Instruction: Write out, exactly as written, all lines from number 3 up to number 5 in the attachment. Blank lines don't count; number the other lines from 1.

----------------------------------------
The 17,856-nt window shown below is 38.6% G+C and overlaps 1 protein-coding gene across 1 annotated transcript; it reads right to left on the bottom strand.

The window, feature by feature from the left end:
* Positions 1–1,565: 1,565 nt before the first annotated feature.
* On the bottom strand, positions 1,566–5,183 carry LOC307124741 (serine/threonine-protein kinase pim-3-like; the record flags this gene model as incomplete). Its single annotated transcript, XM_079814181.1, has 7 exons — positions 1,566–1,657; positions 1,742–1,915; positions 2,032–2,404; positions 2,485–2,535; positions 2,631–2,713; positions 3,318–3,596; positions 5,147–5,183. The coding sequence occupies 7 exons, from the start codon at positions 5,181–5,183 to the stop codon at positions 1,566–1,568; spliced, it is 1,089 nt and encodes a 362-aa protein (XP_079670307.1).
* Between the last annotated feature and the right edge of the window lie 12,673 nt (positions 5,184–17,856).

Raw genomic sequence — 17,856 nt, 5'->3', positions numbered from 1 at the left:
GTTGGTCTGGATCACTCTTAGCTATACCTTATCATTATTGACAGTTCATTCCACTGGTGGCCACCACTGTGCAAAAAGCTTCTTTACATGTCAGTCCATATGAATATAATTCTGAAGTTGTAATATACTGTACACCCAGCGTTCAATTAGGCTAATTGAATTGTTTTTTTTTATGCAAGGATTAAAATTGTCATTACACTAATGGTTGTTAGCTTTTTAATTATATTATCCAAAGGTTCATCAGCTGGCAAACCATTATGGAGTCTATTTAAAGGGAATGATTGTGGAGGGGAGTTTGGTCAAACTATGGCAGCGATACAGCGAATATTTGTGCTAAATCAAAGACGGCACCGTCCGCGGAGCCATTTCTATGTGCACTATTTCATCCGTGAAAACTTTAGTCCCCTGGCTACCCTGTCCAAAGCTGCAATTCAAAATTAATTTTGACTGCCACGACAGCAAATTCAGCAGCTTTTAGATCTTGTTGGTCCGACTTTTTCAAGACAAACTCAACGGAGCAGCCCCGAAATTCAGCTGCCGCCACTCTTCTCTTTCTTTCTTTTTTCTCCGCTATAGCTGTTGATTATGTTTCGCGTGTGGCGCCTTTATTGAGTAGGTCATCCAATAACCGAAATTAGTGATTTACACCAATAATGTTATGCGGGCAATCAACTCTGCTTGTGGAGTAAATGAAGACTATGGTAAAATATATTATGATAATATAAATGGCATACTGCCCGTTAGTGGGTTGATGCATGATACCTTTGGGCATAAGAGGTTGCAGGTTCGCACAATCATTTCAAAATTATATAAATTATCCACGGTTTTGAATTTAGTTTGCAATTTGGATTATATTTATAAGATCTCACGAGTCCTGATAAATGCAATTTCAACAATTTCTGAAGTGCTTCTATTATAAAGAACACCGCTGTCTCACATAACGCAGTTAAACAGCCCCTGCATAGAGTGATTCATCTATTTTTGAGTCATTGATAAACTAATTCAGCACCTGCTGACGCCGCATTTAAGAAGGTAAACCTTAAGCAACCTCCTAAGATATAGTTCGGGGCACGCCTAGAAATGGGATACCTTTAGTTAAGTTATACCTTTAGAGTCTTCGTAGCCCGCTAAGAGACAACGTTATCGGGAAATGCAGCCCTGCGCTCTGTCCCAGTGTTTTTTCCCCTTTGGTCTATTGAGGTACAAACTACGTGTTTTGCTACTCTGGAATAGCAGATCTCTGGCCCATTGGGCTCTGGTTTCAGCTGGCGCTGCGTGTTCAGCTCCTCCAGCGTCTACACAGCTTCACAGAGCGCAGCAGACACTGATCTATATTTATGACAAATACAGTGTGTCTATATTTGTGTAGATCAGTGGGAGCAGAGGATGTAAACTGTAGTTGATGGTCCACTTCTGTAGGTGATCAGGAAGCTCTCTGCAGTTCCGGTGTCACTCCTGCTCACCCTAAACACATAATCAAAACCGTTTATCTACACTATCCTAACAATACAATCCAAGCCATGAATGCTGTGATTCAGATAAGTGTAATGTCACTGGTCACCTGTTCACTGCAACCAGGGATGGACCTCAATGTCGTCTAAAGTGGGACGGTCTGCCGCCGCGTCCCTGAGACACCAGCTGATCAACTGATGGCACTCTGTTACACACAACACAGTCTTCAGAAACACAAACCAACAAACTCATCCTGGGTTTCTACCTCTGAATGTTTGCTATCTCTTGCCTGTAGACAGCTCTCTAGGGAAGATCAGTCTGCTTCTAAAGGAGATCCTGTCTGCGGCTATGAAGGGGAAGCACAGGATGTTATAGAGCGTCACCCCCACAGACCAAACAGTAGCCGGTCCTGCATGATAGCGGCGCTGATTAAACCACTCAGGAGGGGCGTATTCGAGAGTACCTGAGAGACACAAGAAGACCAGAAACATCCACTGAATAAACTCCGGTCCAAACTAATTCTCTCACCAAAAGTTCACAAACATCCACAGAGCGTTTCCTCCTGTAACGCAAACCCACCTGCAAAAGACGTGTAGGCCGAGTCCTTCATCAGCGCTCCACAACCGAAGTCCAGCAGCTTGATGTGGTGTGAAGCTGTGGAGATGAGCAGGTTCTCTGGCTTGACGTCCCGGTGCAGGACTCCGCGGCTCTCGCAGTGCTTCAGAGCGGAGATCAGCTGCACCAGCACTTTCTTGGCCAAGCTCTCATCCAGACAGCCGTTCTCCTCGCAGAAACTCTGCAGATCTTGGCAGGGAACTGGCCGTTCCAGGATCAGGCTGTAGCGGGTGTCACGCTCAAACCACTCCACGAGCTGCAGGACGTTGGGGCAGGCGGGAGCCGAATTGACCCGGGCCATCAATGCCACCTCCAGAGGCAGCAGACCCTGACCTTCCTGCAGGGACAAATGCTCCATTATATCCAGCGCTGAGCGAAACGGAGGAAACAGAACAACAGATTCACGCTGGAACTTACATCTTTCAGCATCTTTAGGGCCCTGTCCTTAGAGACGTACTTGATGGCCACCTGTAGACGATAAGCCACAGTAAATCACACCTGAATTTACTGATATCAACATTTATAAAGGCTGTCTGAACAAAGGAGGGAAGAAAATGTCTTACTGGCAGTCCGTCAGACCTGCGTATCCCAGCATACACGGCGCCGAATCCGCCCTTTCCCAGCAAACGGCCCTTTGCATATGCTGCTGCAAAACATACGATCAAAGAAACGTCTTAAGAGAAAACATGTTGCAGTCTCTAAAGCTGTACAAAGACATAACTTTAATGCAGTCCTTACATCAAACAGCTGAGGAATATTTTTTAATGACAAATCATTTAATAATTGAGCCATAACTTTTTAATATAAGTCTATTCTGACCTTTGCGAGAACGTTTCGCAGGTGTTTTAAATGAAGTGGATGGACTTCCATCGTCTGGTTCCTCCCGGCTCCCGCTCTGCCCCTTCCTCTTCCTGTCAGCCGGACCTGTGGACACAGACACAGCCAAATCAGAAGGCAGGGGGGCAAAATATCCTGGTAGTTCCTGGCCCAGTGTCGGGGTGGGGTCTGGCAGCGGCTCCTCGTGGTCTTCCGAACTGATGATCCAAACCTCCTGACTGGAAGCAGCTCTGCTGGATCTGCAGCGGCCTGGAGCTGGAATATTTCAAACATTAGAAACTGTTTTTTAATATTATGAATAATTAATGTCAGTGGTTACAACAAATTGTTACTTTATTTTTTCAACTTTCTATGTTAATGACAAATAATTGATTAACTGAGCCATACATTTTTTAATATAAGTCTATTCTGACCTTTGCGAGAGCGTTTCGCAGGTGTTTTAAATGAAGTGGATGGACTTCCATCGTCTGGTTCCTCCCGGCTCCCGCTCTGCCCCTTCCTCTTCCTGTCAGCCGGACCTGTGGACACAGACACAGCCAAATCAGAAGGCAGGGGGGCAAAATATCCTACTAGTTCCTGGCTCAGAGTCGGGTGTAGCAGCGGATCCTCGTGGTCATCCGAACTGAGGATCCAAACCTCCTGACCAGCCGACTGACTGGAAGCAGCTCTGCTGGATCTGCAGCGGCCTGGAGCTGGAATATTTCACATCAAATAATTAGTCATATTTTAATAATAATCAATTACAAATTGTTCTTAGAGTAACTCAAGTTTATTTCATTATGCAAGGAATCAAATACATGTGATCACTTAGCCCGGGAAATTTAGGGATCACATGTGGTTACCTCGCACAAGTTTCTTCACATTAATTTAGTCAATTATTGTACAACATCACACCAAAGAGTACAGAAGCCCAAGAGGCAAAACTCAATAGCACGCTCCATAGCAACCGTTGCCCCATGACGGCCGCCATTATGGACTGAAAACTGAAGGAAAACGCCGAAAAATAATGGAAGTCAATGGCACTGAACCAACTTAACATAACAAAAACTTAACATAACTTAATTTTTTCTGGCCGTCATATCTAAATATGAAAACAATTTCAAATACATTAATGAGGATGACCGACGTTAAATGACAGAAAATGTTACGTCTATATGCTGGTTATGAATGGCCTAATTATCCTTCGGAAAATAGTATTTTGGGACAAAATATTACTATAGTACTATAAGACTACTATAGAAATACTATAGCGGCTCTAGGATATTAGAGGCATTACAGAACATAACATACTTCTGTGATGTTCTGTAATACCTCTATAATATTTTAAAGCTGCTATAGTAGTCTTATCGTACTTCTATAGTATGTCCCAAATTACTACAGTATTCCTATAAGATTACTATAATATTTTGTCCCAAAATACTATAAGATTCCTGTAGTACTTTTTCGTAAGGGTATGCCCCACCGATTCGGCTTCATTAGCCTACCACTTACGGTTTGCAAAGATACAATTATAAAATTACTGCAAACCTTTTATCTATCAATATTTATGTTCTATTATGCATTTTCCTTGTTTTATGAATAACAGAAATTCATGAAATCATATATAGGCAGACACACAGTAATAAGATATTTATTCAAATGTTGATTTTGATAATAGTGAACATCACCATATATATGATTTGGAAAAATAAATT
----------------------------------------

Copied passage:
* Positions 1–1,565: 1,565 nt before the first annotated feature.
* On the bottom strand, positions 1,566–5,183 carry LOC307124741 (serine/threonine-protein kinase pim-3-like; the record flags this gene model as incomplete). Its single annotated transcript, XM_079814181.1, has 7 exons — positions 1,566–1,657; positions 1,742–1,915; positions 2,032–2,404; positions 2,485–2,535; positions 2,631–2,713; positions 3,318–3,596; positions 5,147–5,183. The coding sequence occupies 7 exons, from the start codon at positions 5,181–5,183 to the stop codon at positions 1,566–1,568; spliced, it is 1,089 nt and encodes a 362-aa protein (XP_079670307.1).
* Between the last annotated feature and the right edge of the window lie 12,673 nt (positions 5,184–17,856).